The May 16 session will cover “Infrastructure, Transportation, Research and Innovation,” and on May 21, the panel will turn to controversial questions about export policy in a session titled “Domestic Supply and Exports.”
“This forum will examine estimates of domestic supply and the potential benefits or unintended consequences caused by expansion of natural gas exports,” the announcement states.
The last session, on May 23, will tackle “Shale Development: Best Practices and Environmental Concerns.”
The workshops arrive as the U.S. natural gas boom is shaking up the politics of energy.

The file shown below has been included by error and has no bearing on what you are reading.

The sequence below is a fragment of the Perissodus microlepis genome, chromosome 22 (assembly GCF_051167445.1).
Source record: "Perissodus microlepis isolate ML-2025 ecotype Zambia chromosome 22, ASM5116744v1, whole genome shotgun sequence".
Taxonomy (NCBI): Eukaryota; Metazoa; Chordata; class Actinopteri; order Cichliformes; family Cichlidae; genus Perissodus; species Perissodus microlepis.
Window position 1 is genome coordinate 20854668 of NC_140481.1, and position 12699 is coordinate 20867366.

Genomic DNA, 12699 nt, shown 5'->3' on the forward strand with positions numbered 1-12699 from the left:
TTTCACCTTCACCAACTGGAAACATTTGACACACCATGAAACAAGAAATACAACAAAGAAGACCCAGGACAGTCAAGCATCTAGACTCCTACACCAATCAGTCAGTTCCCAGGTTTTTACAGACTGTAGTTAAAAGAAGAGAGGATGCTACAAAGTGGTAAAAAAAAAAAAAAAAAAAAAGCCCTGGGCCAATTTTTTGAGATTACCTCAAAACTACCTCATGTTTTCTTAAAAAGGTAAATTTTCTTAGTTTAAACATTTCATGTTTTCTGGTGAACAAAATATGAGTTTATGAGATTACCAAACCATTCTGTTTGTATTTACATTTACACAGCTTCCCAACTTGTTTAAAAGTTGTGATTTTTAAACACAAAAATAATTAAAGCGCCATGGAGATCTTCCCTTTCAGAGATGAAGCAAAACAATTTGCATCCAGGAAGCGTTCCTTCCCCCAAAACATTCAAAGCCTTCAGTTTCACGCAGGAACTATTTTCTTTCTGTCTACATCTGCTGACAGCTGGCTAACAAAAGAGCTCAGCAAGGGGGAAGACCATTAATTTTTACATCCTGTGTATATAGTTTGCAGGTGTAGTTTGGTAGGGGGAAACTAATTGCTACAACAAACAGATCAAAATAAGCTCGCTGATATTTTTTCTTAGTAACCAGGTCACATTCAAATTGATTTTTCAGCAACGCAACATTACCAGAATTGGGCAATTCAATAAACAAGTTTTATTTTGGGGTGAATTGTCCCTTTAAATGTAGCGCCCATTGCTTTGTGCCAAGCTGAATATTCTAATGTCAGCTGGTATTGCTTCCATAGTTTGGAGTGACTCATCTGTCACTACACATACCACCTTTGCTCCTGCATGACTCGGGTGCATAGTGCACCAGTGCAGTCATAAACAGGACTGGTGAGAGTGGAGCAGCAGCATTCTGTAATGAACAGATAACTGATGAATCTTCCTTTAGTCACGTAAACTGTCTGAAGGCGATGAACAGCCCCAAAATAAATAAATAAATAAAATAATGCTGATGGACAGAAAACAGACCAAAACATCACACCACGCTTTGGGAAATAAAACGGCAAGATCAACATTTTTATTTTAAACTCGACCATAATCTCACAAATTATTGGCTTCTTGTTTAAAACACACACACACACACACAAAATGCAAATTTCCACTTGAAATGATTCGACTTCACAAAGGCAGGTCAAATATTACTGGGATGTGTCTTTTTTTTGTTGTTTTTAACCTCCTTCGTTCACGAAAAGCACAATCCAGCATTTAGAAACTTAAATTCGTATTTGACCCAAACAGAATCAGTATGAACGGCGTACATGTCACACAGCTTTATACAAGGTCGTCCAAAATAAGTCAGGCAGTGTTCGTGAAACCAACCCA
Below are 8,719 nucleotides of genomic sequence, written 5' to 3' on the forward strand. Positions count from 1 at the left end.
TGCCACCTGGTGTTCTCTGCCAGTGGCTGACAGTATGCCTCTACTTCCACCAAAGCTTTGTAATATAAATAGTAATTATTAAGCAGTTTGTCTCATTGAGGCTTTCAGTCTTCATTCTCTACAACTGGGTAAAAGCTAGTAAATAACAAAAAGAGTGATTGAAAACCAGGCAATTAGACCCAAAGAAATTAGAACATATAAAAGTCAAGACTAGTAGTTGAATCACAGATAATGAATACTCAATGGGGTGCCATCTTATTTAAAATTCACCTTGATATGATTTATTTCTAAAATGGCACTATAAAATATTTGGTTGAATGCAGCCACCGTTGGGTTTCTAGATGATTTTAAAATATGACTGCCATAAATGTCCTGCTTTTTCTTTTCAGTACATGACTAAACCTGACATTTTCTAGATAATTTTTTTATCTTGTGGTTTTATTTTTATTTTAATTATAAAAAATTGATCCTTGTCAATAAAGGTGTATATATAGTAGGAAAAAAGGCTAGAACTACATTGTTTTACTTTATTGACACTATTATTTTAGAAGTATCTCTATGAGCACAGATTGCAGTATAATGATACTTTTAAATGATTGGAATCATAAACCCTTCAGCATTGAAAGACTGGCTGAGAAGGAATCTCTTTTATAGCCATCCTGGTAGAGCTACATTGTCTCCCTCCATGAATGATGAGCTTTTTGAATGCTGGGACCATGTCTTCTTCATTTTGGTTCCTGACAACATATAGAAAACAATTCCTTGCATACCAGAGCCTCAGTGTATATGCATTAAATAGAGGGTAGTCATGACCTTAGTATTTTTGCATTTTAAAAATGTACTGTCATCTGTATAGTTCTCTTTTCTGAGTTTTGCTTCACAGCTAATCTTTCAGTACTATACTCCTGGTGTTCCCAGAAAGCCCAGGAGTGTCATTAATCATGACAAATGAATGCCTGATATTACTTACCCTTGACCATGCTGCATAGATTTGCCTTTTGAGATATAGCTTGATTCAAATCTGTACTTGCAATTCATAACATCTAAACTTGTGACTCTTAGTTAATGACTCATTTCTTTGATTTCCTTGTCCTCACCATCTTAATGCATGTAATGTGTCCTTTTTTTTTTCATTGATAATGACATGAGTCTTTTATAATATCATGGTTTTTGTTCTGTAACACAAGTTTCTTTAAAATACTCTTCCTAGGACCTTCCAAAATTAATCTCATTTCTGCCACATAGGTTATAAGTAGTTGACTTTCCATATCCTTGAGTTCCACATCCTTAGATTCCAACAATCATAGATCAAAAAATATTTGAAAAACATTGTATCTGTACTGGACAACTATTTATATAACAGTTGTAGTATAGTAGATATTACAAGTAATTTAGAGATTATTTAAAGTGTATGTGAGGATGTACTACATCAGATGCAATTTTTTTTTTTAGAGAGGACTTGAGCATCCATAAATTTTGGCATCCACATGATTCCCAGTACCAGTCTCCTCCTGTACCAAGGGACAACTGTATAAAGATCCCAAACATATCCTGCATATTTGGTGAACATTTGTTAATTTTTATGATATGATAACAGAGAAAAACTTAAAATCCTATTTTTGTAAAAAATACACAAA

Federal regulators are weighing an array of applications to boost U.S. gas exports. But Wyden fears that a big expansion could drive up prices and hurt energy-thirsty domestic manufacturers (he often says a “sweet spot” on export levels is needed).
Meanwhile, the domestic production boom has helped drive down costs and spurred development in a number of regions.
A big expansion of hydraulic fracturing has enabled the production growth. The development method faces strong criticism from environmentalists who want more federal oversight while industry groups say it's safe and adequately regulated at the state level.
“Natural gas has the potential to be a great American success story,” Wyden said in a statement Wednesday. “Congress needs to be sure U.S. policies are up to the task of maximizing the economic benefits of this resource, and doing it in an environmentally responsible way.”